There you go, a reason for the moon to be flying through space, and a totally solid, easily relatable core concept to build the characters upon, and the moon, hurtling through space at thousands of miles per hour, towards...whatever it happens across. No home to look for, no control over where they are going, and given that literal impetus for the situation, no need for a bad guy to threaten them. They are technically on the edge of extinction all the time, their precious home being the potential destroyer of them all.

First series posited upon how people cope with the situation, for a good section of the series, until the core dilemma is no longer enough itself to keep up interest and characters have bedded in enough to be able to withstand freak/scenario of the week plotting.

< Message edited by jobloffski -- 10/2/2012 7:51:28 PM >


_____________________________

Yes, dreamers dream and doers do. But if dreamers DON'T dream, doers don't have anything TO do. Everything that is only here because people exist, only exists because someone thought of it., or in other words, dreamed it.

(in reply to Captain Black)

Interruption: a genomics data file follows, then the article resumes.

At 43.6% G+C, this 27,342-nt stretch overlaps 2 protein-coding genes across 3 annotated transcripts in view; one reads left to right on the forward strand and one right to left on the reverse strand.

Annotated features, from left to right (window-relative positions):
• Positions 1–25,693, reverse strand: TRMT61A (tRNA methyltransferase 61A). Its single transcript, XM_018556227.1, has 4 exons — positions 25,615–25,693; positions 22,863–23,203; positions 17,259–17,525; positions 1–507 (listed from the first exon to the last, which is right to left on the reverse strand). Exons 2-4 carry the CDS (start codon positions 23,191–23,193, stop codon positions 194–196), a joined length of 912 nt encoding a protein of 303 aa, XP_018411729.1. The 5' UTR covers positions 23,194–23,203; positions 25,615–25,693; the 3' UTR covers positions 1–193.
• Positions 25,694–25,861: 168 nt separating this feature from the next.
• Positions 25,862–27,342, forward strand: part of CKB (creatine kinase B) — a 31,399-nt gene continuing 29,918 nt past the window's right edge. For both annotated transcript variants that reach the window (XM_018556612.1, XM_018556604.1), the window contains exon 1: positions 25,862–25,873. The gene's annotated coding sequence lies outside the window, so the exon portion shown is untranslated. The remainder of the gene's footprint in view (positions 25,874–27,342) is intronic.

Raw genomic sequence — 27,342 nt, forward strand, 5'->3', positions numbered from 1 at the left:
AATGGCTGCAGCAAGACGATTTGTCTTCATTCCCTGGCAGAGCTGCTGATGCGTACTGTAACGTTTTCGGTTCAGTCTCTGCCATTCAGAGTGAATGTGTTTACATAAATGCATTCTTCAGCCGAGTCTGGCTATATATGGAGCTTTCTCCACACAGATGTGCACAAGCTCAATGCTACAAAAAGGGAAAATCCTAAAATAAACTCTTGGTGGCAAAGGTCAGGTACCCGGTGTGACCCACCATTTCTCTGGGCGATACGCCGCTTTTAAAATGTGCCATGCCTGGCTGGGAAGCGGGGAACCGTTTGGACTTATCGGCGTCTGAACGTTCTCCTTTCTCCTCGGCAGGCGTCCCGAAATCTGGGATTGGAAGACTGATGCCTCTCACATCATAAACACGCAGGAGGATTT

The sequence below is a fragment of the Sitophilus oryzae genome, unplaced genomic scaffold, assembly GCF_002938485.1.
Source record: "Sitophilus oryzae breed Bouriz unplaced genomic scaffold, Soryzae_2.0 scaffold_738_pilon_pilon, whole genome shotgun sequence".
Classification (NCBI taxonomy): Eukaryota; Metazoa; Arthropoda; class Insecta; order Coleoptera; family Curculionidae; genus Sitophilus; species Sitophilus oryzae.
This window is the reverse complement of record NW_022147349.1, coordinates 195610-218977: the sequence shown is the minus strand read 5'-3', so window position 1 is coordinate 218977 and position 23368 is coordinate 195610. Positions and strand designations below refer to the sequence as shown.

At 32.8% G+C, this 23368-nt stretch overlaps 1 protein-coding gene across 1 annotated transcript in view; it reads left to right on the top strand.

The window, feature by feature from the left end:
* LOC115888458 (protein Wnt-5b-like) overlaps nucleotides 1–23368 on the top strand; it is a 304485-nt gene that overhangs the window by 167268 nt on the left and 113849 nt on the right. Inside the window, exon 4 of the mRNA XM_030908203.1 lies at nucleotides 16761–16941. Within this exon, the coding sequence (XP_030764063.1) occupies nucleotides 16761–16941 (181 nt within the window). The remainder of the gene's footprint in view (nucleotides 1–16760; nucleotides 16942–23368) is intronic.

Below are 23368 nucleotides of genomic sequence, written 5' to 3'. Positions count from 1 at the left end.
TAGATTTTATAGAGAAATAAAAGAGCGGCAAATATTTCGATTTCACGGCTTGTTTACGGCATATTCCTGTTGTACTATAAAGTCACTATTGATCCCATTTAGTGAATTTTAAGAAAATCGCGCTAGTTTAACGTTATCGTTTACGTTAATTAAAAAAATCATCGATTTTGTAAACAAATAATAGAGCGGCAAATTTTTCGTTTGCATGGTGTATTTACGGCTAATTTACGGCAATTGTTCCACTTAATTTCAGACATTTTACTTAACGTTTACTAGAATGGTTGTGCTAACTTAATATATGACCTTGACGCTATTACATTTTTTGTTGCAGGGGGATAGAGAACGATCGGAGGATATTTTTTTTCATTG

Post #: 8
RE: Space 2099 - 10/2/2012 7:57:20 PM   
Hood_Man


Posts: 12182
Joined: 30/9/2005

quote:

ORIGINAL: JIm R

I loved the original when it was on television in the 70's. God knows how they thought we'd be inhabiting the moon by 1999 but heh there you go

You'd think they'd have learnt their lesson by now.

(in reply to JIm R)
Post #: 9
RE: Space 2099 - 10/2/2012 10:12:19 PM   
elab49


Posts: 54597
Joined: 1/10/2005
Crikey - I came in here to tell you you'd messed the title up.

Now I'm just terrified. I loved Space 1999 growing up. Not Blake's 7 level love of course - Bergman was a bit pissy, but not a patch on Avon. It was very odd seeing Landau in proper grown up stuff after this.

Not much info other than ITV and the person who did the V reboot. Um,


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Post #: 10
RE: Space 2099 - 13/2/2012 12:06:45 PM   
spark1

 

Posts: 6985
Joined: 18/11/2006
keep gerry in the loop on this.
he got screwed over 'thunderbirds' film and his otherwise excellent 'new capt scarlett' was messed about with by itv.

glen larson was credited on bsg.

< Message edited by spark1 -- 14/2/2012 11:49:51 AM >

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Post #: 11
RE: Space 2099 - 13/2/2012 2:52:04 PM   
Sotto Voce

 

Posts: 803
Joined: 5/9/2009
quote:

ORIGINAL: jobloffski

quote:

ORIGINAL: Captain Black

quote:

ORIGINAL: Sotto Voce